Sometimes a film concept reeks of studio development people sitting around a room using such industry lingo as “What are the stakes?” or “We really need to lean into the diversity aspects of this story”. With Toy Story 4, directed by Josh Cooley, who co-wrote Inside Out, you can almost hear the suits asking, “This time, could the toys have more agency?” Well, despite my having an instinct for how the sausage was made, this film is as wonderful and joyous as its predecessors, and it’s also hauntingly scary at times.
When we meet up with Woody (national treasure Tom Hanks), Buzz (Tim Allen) and company, little Bonnie keeps all the toys in her room as she prepares for her first day at school. Woody hardly gets played with anymore, but he only wishes to please his owner, who one day comes home from class with a spork she rigged with pipe cleaners, popsicle sticks and eyeballs to form a toy named Forky (Veep’s Tony Hale). Forky, however, thinks he’s trash and quicker than you can say existential crisis, he constantly hurls himself into garbage pales. Bonnie’s parents decide to take everyone on a road trip, which goes haywire when Forky jumps out the RV window to say, “Goodbye cruel world!” Forky makes a great nihilistic anarchist!
Sidetracked, Woody chases Forky down in an antique shop, which leads to a series of adventures for our toys and causes them to question their place in the world. In the past, they lived for their children, but after three films, it’s time to change things up and give the toys the aforementioned “agency”. In the store, Woody reunites with Bo Peep (Annie Potts), who leaves the nest at the beginning of the film. It’s here they encounter some of the best creations I’ve seen in this franchise with Gabby Gabby (eerily and perfectly voiced by Christina Hendricks) leading the pack. She’s an old fashioned classic doll straight out of the 1950s, and her good cheer and kind round eyes belie something altogether sinister. She’s pushed around in her baby carriage by a series of ventriloquist dummies whose frightening stare and noteworthy shuffle will give me nightmares for years to come. Let’s just say that Annabelle has nothing on this group. Gabby Gabby wants something from Woody, and it becomes increasingly clear that she always gets her way.
I won’t spoil the rest of the story, because it’s so much fun to get caught up in and enjoy. I loved the new characters such as a Canadian daredevil named Duke Caboom (Keanu Reeves), as well as Bunny and Ducky (Jordan Peele and Keegan-Michael Key), a hilarious pair of carnival toys who can’t wait to escape their fate of hanging on a game board wall. I also loved Giggle McDimples (Ally Maki), who has a loud voice for such a tiny package. Some of the returning characters, unfortunately, get a little lost in the shuffle, such as Joan Cusack’s beloved Jessie. Bo Peep seems to dominate in the strong woman department here, and it’s a shame, because, like Tom Hanks, I consider Cusack to be a national treasure too! Buzz doesn’t truly emerge until about the halfway point, but his inner voices storyline proves delightful and on theme with this story’s desire to give the toys a bigger role in their own fates.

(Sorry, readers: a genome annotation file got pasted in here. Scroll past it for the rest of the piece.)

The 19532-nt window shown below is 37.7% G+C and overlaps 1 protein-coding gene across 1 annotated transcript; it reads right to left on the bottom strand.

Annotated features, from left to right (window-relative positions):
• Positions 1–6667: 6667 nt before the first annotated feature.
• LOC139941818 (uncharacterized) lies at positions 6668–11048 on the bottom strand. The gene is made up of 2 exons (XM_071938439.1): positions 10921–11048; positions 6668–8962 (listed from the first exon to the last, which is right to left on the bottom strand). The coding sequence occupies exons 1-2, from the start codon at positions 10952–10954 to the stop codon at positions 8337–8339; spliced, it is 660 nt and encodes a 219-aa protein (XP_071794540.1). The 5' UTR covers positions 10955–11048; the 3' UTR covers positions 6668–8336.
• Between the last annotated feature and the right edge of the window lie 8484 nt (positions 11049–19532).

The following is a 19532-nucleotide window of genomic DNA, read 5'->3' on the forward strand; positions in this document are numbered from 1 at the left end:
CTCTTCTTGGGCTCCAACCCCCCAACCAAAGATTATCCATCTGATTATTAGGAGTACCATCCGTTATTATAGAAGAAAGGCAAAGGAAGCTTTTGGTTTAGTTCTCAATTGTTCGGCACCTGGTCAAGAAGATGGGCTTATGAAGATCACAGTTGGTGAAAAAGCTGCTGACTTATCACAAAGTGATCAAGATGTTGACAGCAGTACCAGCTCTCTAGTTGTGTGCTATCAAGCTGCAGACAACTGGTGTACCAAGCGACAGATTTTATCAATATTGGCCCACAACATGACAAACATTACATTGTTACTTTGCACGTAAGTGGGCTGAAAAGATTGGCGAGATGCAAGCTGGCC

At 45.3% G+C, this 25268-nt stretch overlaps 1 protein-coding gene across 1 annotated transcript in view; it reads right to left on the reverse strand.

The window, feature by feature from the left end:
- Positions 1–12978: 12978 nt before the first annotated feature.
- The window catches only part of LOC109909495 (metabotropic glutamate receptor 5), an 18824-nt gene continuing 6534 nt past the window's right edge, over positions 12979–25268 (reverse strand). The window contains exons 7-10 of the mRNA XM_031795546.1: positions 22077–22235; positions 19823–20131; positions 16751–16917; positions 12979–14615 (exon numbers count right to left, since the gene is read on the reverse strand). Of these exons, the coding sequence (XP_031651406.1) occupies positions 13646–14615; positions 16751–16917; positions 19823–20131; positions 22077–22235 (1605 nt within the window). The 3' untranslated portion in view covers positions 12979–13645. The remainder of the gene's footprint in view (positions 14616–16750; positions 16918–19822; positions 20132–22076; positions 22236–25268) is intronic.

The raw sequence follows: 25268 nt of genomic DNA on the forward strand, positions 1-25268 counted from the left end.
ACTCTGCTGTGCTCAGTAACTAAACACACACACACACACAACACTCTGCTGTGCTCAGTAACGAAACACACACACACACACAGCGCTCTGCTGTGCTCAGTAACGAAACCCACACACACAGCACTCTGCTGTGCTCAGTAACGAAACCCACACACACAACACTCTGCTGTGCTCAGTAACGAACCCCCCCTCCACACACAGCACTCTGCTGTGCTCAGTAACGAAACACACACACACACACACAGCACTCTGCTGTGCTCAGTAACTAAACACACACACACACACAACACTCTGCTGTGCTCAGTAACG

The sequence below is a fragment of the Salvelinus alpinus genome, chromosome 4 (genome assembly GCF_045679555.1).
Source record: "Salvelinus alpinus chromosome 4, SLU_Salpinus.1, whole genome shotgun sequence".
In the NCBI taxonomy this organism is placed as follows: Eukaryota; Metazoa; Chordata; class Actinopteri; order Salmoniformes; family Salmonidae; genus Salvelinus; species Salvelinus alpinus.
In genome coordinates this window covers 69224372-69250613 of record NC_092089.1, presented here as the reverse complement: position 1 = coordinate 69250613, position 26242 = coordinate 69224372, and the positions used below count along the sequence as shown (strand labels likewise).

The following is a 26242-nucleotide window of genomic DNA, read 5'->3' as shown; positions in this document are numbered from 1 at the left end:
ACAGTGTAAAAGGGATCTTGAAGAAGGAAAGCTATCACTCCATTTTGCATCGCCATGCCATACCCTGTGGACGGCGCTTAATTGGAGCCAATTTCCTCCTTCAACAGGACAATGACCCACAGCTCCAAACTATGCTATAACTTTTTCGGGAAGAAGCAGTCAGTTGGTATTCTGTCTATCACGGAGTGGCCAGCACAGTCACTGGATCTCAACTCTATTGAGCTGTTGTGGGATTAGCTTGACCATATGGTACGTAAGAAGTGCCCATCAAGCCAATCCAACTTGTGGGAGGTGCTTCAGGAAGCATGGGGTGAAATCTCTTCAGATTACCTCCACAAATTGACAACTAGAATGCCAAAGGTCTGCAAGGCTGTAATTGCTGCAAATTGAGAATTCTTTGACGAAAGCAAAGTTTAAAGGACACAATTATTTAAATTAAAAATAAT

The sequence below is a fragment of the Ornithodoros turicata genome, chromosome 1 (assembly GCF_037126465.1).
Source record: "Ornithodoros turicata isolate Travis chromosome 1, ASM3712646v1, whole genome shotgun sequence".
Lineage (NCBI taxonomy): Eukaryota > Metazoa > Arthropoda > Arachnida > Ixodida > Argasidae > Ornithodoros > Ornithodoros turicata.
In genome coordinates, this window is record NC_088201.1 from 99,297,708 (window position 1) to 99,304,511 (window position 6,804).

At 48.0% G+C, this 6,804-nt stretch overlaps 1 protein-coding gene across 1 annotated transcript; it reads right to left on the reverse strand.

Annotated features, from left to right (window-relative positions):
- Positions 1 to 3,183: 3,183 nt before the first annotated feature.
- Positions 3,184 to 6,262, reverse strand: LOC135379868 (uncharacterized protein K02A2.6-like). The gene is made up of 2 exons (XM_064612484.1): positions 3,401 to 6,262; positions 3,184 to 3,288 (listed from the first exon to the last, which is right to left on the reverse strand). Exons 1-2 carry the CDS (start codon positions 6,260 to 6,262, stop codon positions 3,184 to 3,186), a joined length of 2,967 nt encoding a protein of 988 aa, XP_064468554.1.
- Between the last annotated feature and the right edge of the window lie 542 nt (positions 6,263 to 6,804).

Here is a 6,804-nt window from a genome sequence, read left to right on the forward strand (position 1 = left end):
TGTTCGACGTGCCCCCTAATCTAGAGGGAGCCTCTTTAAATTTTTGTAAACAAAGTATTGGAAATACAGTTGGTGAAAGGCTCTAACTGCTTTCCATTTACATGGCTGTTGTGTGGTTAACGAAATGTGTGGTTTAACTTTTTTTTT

Unlike the epic Toy Story 3, this installment harkens back to the first one with its much simpler structure and humble narrative. It gets frenetic in the last act, which seems par for the course for any studio film, but it retains its heart and purity throughout. I’ll admit to crying towards the end, which I’ve done with the other three, because these films act as Boomer/Gen X Nostalgia Generators. We watch these films with fond memories of toys with pull string voice boxes and revel in their simple beauty. The shine on the porcelain doll faces alone gave me the feels. The animation here thrills. I’ve always loved the concept of toys coming to life when their owners aren’t present and falling limp when they are. The original trilogy felt like a complete set, exploring a world of subservient toys. Toy Story 4, thankfully, doesn’t phone it in and actually has a reason to exist. Many of the toys make tough choices and play a role in choosing their own adventures. If it ended here, it would complete an immensely satisfying series, but I’d be kidding myself if I said I wouldn’t want to see Gabby Gabby and her dummies in a children’s horror spinoff!
GAY SCALE: For each review, I’ll rate the film on my 50 SHADES OF GAY SCALE to let you know how far it tips in our favor. Toy Story 4 gets a 0 out of 50. Woody and Bo Peep lead the way with a VERY hetero relationship. Even Forky is straight! There seemed to be a possibility of a Bunny/Ducky pairing in a Plushie/Furry kinda way, but, alas, it remained unexplored. If you’re expecting a Bugs Bunny does Carmen Miranda drag type thing here, you’re playing in the wrong toy box. Hey Pixar! We need an LGBTQ+ toy!!!!
By Glenn Gaylord
Toy Story 4 is in cinemas worldwide now.